Saarinen v. Hall

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Justia Opinion Summary

The Alabama Supreme Court granted Bobby Saarinen and Chris Williams permission to appeal an interlocutory order of the Franklin Circuit Court denying their motion for a summary judgment in Louis Hall's personal-injury action against them. In 2014, Hall was injured while operating a power saw at his place of employment, a plant owned by Williams Manufacturing, Inc. Hall sued Williams Manufacturing, as well as his co-employees Saarinen and Williams: Williams was the owner of Williams Manufacturing and Saarinen was the plant manager. Hall brought his claims sounding in negligence. The trial court granted Williams Manufacturing's motion to dismiss. The co-employees moved for summary judgment, which was ultimately denied. The Supreme Court found no evidence of willful conduct by the co-employees and reversed: "[u]nder the facts in this case, the failure to install another, presumably safer, saw that was present on the premises but that had not been put into operation and that was manufactured by a different manufacturer than the saw that injured the plaintiff is not the equivalent of the removal of a safety guard so as to constitute willful conduct under § 25- 5-11(c)(2)."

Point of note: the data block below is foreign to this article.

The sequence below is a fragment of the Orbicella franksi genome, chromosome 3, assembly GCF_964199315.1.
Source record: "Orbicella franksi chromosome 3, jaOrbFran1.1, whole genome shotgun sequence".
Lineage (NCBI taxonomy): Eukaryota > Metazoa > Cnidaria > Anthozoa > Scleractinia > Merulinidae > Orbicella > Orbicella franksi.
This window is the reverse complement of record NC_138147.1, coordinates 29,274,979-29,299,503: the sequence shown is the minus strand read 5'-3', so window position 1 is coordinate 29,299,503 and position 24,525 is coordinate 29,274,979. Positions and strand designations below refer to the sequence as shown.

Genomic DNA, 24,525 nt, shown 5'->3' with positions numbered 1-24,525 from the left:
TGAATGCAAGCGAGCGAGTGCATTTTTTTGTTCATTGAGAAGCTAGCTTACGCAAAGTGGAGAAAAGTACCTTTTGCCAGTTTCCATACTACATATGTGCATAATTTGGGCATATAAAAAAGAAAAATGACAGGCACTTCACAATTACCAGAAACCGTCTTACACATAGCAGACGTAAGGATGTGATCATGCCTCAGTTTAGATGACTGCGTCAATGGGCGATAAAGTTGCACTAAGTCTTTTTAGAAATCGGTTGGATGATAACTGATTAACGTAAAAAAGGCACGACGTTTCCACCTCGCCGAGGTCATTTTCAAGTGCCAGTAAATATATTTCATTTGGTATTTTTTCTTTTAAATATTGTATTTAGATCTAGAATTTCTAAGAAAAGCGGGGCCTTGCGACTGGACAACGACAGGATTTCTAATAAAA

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REL: 09/01/2017 Notice: This opinion is subject to formal revision before publication in the advance sheets of Southern Reporter. Readers are requested to notify the Reporter of Decisions, Alabama Appellate Courts, 300 Dexter Avenue, Montgomery, Alabama 36104-3741 ((334) 229-0649), of any typographical or other errors, in order that corrections may be made before the opinion is printed in Southern Reporter. SUPREME COURT OF ALABAMA SPECIAL TERM, 2017 _________________________ 1160066 _________________________ Bobby Saarinen and Chris Williams v. Louis Hall Appeal from Franklin Circuit Court (CV-15-900091) SELLERS, Justice. This Court granted Bobby Saarinen and Chris Williams permission to appeal, pursuant to Rule 5, Ala. R. App. P., from an interlocutory order of the Franklin Circuit Court 1160066 denying their motion for a summary judgment in Louis Hall's personal-injury action against them. In May 2014, Hall was injured while operating a power saw at his place of employment, a plant owned Manufacturing, Inc. ("Williams Manufacturing"). by Williams Hall sued Williams Manufacturing, as well as his co-employees Saarinen and Williams, who were in 2014 and still are supervisory employees at Williams Manufacturing ("the co-employees"). The record indicates that Williams is the owner of Williams Manufacturing and that Saarinen is the plant manager. In his complaint, Hall asserted theories of negligence, "willfulness," and "recklessness." Williams Manufacturing moved to dismiss the claims against it, asserting that Hall's exclusive remedy was under the Alabama Workers' Compensation Act, § 25-5-1 et seq., Ala. Code 1975. The trial court granted Williams Manufacturing's motion and dismissed Hall's claims against it. Subsequently, Hall amended his complaint to allege that the co-employees had "caused or allowed the removal of a guard from the saw made the basis of this suit," had "fail[ed] to install a safety guard provided for the saw," 2 1160066 and had "fail[ed] to replace the unguarded saw with a new guarded saw." The co-employees filed a motion for a summary judgment. In support, they pointed to § 25-5-11, Ala. Code 1975. Section 25-5-11(a) provides, in relevant part: "If the injury ... for which compensation is payable under Articles 3 or 4 of [the Workers' Compensation Act] was caused under circumstances also creating a legal liability for damages on the part of any party other than the employer, ... the employee ... may bring an action against the other party to recover damages for the injury ..., and the amount of the damages shall be ascertained and determined without regard to [the Workers' Compensation Act]. If a party, other than the employer, is ... an ... employee of the same employer, ... the injured employee ... may bring an action against ... [the] person ... only for willful conduct which results in or proximately causes the injury ...." (Emphasis added.) See also Padgett v. Neptune Water Meter Co., 585 So. 2d 900, 901 (Ala. 1991) ("Section 25–5–11(a) provides that actions may be maintained against those parties that may be jointly liable with the employer, provided that if the other party is a coemployee, then his actions, in order to give rise to liability, must be willful."). Section 25-5-11(b) provides: "If personal injury ... to any employee results from the willful conduct, as defined in subsection (c) herein, of any 3 ... employee of the same 1160066 employer ..., the employee shall have a cause of action against the person ...." As is relevant to this appeal, § 25- 5-11(c)(2) defines "willful conduct" as follows: "The willful and intentional removal from a machine of a safety guard or safety device provided by the manufacturer of the machine with knowledge that injury or death would likely or probably result from the removal; provided, however, that removal of a guard or device shall not be willful conduct unless the removal did, in fact, increase the danger in the use of the machine and was not done for the purpose of repair of the machine or was not part of an improvement or modification of the machine which rendered the safety device unnecessary or ineffective." In their established summary-judgment that, on the day motion, he was the co-employees injured, Hall was operating a power saw manufactured by Kalamazoo Industries, Inc. During depositions, the saw was described as a "straight cut-off saw." Although it is not entirely clear, photographs in the record appear to depict a saw with a round blade. Hall states in his appellee's brief that he used the saw to cut aluminum pipe, that "[t]he blade is above the table and the operator pulls it down by hand to cut the pipes on the table," and that, "[a]fter the cut takes place, the blade is spring loaded to return to the 'up' position." 4 1160066 The saw, Manufacturing, which was was purchased manufactured with used a by guard Williams covering a portion of the blade; Hall, however, did not think the guard was adequate. According to Hall's appellee's brief, "the guard on [the] saw did not fully cover the blade when the saw had finished cutting and sprung back to the 'up' position," at which point "the blade would be exposed by about 1 ½ inches." At Hall's request, someone at Williams Manufacturing installed an additional guard. Hall testified as follows during deposition: "Q. [The saw] had that orange guard on it that's depicted in these pictures, correct? "A. Yes. "Q. And later on, at your request, they added this silver guard. "A. Yeah. "Q. And I assume that was supposed to cover more of the blade; is that right? "A. It was supposed to have. "Q. Okay. But your testimony is that the blade would come down below the silver guard, correct -"A. Correct. "Q. -- when you were cutting or after you'd cut, I suppose? 5 1160066 "A. After. After the saw went back up. "Q. Okay. Then did the -- when the saw went back up, did the silver guard cover the blade? "A. Not completely, no." After Hall's injury, Williams Manufacturing replaced the saw with a power saw manufactured by a different Company -DeWalt. Hall testified during deposition that, before he was injured, Williams Manufacturing had already purchased the saw that eventually replaced the saw that injured Hall. He testified that the replacement saw had been delivered at least a month before his injury but had not been installed because, he was told, Williams Manufacturing was too busy to change out the saws. As Hall points out, the co-employees' motion for a summary judgment states that, "[w]hen Hall asked the [coemployee] defendants when they were going to replace the saw on which he was working, they said when they were less busy." Hall also points to Saarinen's testimony indicating that Williams Manufacturing was "in the middle of [its] busy season" and that "we were making rounds and reminding everybody that just because we were busy, we didn't want to lose focus on safety, [and] we didn't want people to do anything to injure themselves and get hurt." 6 According to 1160066 Hall, he would not have been injured if he had been using the DeWalt saw because, he says, "it had a full wrap around guard." The trial court denied the co-employees' summary- judgment motion. Thereafter, pursuant to Rule 5(a), Ala. R. App. P., the trial court certified the following controlling question of law for this Court's consideration: "Is the presence of another saw on the premises that had not been installed and [that] was not manufactured by the manufacturer of the saw in question the equivalent of the removal of a safety guard under Alabama Code [1975,] § 25-5-11(c)(2)?" This Court granted the co-employees' request for permission to appeal from the trial court's interlocutory order denying their summary-judgment motion. Hall argues that the failure to replace the Kalamazoo saw in question with the newer DeWalt saw, which allegedly had a superior guard, was "tantamount to [the] removal of a safety guard under § 25-5-11(c)(2)." "[T]his Court has, on limited occasions, liberally interpreted the concept of 'removal' within the context of § 25–5–11(c)(2). In Bailey v. Hogg, 547 So. 2d 498, 500 (Ala. 1989), this Court held that the 'failure to install' a safety device provided by the manufacturer equated to the intentional and willful 'removal' of a safety device. Likewise, in Harris v. Gill, 585 So. 2d 831, 837 (Ala. 1991), this Court held that the act of 'bypassing' an original safety device by installing an alternative 7 1160066 safety device equated with the intentional and willful 'removal' of a safety device. Finally, in Moore v. Reeves, 589 So. 2d 173, 178–79 (Ala. 1991), we held that the 'failure to maintain and/or repair a safety guard' equated with the intentional and willful 'removal' of a safety guard." Cumbie v. L&A Contracting Co., 739 So. 2d 1099, 1102 (Ala. 1999). In the present case, there is no evidence indicating that the co-employees failed to install a guard provided by the manufacturer of the saw that injured Hall or that they failed to maintain or repair the guard provided. Moreover, although an additional guard was installed on the saw, that guard was not "an alternative safety device" in that the original guard was not bypassed. 1 "To permit all actions based on negligence that 'pertains to safety or adds to the plaintiff's risk' would be contrary to the intent of the legislature. Hallmark[ v. Duke, 624 So. 2d [1058], 1062 [(Ala. 1993)]. We adhere to the view that '§ 25–5–11(c)(2) cannot be construed to allow a co-employee action in every situation where an employee is injured on the job and that any change in the limited right of action provided for in § 25–5–11(c)(2) must be left to the legislature.' Lane v. Georgia Cas. & Sur. Co., 670 So. 2d 889, 892 (Ala. 1995)." 1 We note that the portion of the record upon which Hall relies in asserting that the co-employees added a guard to the saw suggests that someone named "Nevell" added the guard. We also note that Hall does not assert that the addition of the second guard rendered the saw less safe. 8 1160066 Cumbie, 739 So. 2d at 1103–04. The Court declines to extend the definition of willfulness in § 25-5-11(c)(2) to encompass the circumstances involved in the present case. specific question negative. certified Accordingly, we answer the by the trial court in the Under the facts in this case, the failure to install another, presumably safer, saw that was present on the premises but that had not been put into operation and that was manufactured by a different manufacturer than the saw that injured the plaintiff is not the equivalent of the removal of a safety guard so as to constitute willful conduct under § 255-11(c)(2). Cf. Wadsworth v. Jewell, 902 So. 2d 664, 669 (Ala. 2004) (failure to provide an employee with an ergonomic keyboard, even though the employer had access to ergonomic keyboards, did not constitute the removal of a safety device provided by the manufacturer of the computer the employee was using when the injury occurred).2 2 The judgment of the trial The Court does not express an opinion as to whether the failure to install an allegedly safer machine that is present on the premises and made by the same manufacturer as the machine that injured an employee might come within the operation of § 25-5-11(c)(2). 9 1160066 court is reversed, and the cause is remanded for further proceedings consistent with this opinion. REVERSED AND REMANDED. Stuart, C.J., and Parker, Shaw, Main, and Wise, JJ., concur. Bolin and Bryan, JJ., concur in the result. 10